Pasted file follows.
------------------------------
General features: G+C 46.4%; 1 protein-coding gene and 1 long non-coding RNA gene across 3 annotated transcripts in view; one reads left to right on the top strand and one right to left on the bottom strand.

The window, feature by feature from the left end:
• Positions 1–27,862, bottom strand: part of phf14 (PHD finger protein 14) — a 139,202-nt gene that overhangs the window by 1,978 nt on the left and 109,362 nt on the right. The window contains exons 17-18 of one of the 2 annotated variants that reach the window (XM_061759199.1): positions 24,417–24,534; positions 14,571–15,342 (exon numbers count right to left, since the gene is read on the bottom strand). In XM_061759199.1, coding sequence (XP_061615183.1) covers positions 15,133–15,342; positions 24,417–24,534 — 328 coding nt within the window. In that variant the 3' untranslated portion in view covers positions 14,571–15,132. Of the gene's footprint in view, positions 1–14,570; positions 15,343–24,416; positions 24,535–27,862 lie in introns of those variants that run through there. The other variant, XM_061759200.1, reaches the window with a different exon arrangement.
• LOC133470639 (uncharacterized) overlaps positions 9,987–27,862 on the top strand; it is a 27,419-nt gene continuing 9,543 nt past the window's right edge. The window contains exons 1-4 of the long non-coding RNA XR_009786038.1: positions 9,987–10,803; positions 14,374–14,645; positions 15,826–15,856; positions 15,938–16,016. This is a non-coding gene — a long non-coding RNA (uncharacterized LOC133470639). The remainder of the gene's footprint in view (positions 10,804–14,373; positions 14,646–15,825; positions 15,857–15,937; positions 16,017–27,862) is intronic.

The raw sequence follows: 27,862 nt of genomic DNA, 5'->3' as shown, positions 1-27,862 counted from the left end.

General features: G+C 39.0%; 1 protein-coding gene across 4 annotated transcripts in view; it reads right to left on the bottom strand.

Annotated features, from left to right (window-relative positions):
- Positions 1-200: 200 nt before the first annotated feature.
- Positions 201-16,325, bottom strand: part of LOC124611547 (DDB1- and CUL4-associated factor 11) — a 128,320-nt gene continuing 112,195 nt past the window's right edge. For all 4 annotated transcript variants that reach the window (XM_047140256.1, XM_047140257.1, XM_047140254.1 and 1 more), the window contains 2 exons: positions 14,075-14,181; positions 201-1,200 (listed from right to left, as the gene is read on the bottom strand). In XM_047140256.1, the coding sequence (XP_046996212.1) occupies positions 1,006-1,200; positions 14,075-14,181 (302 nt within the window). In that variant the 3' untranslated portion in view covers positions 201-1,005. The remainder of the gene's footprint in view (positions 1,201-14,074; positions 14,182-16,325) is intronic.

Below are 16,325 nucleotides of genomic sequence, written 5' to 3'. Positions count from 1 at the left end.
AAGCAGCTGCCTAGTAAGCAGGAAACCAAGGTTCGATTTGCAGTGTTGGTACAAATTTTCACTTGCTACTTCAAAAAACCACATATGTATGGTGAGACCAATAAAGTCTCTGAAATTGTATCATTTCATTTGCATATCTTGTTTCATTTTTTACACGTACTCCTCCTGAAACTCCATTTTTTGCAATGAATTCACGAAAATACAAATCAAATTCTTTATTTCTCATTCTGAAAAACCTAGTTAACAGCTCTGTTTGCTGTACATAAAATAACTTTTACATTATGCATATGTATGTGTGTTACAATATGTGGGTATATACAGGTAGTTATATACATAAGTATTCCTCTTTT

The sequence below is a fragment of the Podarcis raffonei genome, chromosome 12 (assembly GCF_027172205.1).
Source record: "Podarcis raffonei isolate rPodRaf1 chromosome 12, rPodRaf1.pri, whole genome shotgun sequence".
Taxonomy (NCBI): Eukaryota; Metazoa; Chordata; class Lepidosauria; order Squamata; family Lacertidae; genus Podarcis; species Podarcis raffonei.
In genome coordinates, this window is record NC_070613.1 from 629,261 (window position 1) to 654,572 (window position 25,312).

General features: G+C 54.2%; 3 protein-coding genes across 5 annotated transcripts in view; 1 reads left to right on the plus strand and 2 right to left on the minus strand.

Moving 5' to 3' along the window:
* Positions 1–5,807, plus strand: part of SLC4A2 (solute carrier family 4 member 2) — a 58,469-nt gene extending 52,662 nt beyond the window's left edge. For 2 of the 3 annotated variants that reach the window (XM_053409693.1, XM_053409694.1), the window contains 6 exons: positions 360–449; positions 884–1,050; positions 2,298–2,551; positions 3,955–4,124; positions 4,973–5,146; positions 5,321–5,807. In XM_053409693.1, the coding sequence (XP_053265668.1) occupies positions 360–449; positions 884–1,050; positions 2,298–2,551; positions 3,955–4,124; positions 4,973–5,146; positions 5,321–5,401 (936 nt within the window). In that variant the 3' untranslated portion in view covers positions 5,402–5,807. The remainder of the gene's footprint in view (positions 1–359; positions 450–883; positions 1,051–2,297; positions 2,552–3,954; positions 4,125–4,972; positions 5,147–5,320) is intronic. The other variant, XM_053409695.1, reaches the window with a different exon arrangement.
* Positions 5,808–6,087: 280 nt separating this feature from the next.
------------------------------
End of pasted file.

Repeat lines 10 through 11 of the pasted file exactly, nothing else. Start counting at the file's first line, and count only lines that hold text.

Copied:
Below are 16,325 nucleotides of genomic sequence, written 5' to 3'. Positions count from 1 at the left end.
AAGCAGCTGCCTAGTAAGCAGGAAACCAAGGTTCGATTTGCAGTGTTGGTACAAATTTTCACTTGCTACTTCAAAAAACCACATATGTATGGTGAGACCAATAAAGTCTCTGAAATTGTATCATTTCATTTGCATATCTTGTTTCATTTTTTACACGTACTCCTCCTGAAACTCCATTTTTTGCAATGAATTCACGAAAATACAAATCAAATTCTTTATTTCTCATTCTGAAAAACCTAGTTAACAGCTCTGTTTGCTGTACATAAAATAACTTTTACATTATGCATATGTATGTGTGTTACAATATGTGGGTATATACAGGTAGTTATATACATAAGTATTCCTCTTTT